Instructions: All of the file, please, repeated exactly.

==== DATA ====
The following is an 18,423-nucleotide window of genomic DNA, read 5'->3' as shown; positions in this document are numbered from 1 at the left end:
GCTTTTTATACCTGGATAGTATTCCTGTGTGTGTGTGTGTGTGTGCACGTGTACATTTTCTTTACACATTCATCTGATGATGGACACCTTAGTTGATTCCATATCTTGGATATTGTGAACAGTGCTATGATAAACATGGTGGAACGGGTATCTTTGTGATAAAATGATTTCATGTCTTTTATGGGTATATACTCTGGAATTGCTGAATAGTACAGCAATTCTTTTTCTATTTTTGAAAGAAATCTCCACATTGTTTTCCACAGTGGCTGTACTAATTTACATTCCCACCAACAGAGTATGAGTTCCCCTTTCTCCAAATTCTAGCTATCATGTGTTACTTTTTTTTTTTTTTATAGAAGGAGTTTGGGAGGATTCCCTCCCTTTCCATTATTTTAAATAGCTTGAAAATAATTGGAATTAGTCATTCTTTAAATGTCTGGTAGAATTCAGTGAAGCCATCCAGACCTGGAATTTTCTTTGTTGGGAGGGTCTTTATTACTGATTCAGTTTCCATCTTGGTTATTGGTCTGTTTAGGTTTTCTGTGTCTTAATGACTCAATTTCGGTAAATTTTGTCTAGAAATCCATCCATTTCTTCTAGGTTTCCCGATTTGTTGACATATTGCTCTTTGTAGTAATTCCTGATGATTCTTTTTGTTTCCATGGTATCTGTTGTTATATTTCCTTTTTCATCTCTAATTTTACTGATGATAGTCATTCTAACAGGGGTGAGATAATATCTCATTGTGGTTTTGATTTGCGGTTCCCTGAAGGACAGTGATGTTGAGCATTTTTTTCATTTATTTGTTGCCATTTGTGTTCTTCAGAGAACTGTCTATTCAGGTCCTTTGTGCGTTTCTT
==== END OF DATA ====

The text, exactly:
The following is an 18,423-nucleotide window of genomic DNA, read 5'->3' as shown; positions in this document are numbered from 1 at the left end:
GCTTTTTATACCTGGATAGTATTCCTGTGTGTGTGTGTGTGTGTGCACGTGTACATTTTCTTTACACATTCATCTGATGATGGACACCTTAGTTGATTCCATATCTTGGATATTGTGAACAGTGCTATGATAAACATGGTGGAACGGGTATCTTTGTGATAAAATGATTTCATGTCTTTTATGGGTATATACTCTGGAATTGCTGAATAGTACAGCAATTCTTTTTCTATTTTTGAAAGAAATCTCCACATTGTTTTCCACAGTGGCTGTACTAATTTACATTCCCACCAACAGAGTATGAGTTCCCCTTTCTCCAAATTCTAGCTATCATGTGTTACTTTTTTTTTTTTTTATAGAAGGAGTTTGGGAGGATTCCCTCCCTTTCCATTATTTTAAATAGCTTGAAAATAATTGGAATTAGTCATTCTTTAAATGTCTGGTAGAATTCAGTGAAGCCATCCAGACCTGGAATTTTCTTTGTTGGGAGGGTCTTTATTACTGATTCAGTTTCCATCTTGGTTATTGGTCTGTTTAGGTTTTCTGTGTCTTAATGACTCAATTTCGGTAAATTTTGTCTAGAAATCCATCCATTTCTTCTAGGTTTCCCGATTTGTTGACATATTGCTCTTTGTAGTAATTCCTGATGATTCTTTTTGTTTCCATGGTATCTGTTGTTATATTTCCTTTTTCATCTCTAATTTTACTGATGATAGTCATTCTAACAGGGGTGAGATAATATCTCATTGTGGTTTTGATTTGCGGTTCCCTGAAGGACAGTGATGTTGAGCATTTTTTTCATTTATTTGTTGCCATTTGTGTTCTTCAGAGAACTGTCTATTCAGGTCCTTTGTGCGTTTCTT